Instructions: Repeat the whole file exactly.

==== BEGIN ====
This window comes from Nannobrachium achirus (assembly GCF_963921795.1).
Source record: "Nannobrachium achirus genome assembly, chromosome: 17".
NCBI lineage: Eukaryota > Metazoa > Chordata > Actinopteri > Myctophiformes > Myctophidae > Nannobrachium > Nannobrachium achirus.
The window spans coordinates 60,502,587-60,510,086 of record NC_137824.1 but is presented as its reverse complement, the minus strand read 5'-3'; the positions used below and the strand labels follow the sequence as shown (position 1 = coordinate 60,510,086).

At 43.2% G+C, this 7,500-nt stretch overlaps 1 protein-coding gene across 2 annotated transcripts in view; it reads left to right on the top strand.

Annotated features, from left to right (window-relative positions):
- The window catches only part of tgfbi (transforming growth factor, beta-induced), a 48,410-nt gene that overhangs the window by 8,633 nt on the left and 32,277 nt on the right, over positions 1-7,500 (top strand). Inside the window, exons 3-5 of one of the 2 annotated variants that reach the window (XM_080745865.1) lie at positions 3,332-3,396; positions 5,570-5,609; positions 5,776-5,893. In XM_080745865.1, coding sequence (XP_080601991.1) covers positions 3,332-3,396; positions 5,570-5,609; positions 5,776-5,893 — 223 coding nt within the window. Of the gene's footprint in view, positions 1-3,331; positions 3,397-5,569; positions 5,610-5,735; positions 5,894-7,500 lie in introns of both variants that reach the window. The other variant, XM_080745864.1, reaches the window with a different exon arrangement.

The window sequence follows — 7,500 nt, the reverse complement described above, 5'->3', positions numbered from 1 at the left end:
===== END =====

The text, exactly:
This window comes from Nannobrachium achirus (assembly GCF_963921795.1).
Source record: "Nannobrachium achirus genome assembly, chromosome: 17".
NCBI lineage: Eukaryota > Metazoa > Chordata > Actinopteri > Myctophiformes > Myctophidae > Nannobrachium > Nannobrachium achirus.
The window spans coordinates 60,502,587-60,510,086 of record NC_137824.1 but is presented as its reverse complement, the minus strand read 5'-3'; the positions used below and the strand labels follow the sequence as shown (position 1 = coordinate 60,510,086).

At 43.2% G+C, this 7,500-nt stretch overlaps 1 protein-coding gene across 2 annotated transcripts in view; it reads left to right on the top strand.

Annotated features, from left to right (window-relative positions):
- The window catches only part of tgfbi (transforming growth factor, beta-induced), a 48,410-nt gene that overhangs the window by 8,633 nt on the left and 32,277 nt on the right, over positions 1-7,500 (top strand). Inside the window, exons 3-5 of one of the 2 annotated variants that reach the window (XM_080745865.1) lie at positions 3,332-3,396; positions 5,570-5,609; positions 5,776-5,893. In XM_080745865.1, coding sequence (XP_080601991.1) covers positions 3,332-3,396; positions 5,570-5,609; positions 5,776-5,893 — 223 coding nt within the window. Of the gene's footprint in view, positions 1-3,331; positions 3,397-5,569; positions 5,610-5,735; positions 5,894-7,500 lie in introns of both variants that reach the window. The other variant, XM_080745864.1, reaches the window with a different exon arrangement.

The window sequence follows — 7,500 nt, the reverse complement described above, 5'->3', positions numbered from 1 at the left end: